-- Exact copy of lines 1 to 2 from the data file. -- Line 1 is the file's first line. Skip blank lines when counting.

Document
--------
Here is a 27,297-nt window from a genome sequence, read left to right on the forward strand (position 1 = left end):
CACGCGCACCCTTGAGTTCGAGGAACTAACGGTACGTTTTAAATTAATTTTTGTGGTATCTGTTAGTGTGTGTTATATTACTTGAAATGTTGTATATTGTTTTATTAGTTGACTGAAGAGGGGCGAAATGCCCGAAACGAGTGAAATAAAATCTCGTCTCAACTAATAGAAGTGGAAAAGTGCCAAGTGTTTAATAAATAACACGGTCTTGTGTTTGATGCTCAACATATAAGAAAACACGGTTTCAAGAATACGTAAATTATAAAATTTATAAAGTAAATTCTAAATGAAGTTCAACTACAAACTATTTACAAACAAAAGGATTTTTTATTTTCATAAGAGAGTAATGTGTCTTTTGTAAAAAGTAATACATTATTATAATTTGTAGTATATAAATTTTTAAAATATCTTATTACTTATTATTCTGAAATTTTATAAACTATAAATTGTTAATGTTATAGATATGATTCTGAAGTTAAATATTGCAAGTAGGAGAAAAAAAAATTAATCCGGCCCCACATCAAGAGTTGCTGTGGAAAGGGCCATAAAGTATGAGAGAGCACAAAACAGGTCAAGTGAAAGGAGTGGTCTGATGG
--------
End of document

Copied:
Here is a 27,297-nt window from a genome sequence, read left to right on the forward strand (position 1 = left end):
CACGCGCACCCTTGAGTTCGAGGAACTAACGGTACGTTTTAAATTAATTTTTGTGGTATCTGTTAGTGTGTGTTATATTACTTGAAATGTTGTATATTGTTTTATTAGTTGACTGAAGAGGGGCGAAATGCCCGAAACGAGTGAAATAAAATCTCGTCTCAACTAATAGAAGTGGAAAAGTGCCAAGTGTTTAATAAATAACACGGTCTTGTGTTTGATGCTCAACATATAAGAAAACACGGTTTCAAGAATACGTAAATTATAAAATTTATAAAGTAAATTCTAAATGAAGTTCAACTACAAACTATTTACAAACAAAAGGATTTTTTATTTTCATAAGAGAGTAATGTGTCTTTTGTAAAAAGTAATACATTATTATAATTTGTAGTATATAAATTTTTAAAATATCTTATTACTTATTATTCTGAAATTTTATAAACTATAAATTGTTAATGTTATAGATATGATTCTGAAGTTAAATATTGCAAGTAGGAGAAAAAAAAATTAATCCGGCCCCACATCAAGAGTTGCTGTGGAAAGGGCCATAAAGTATGAGAGAGCACAAAACAGGTCAAGTGAAAGGAGTGGTCTGATGG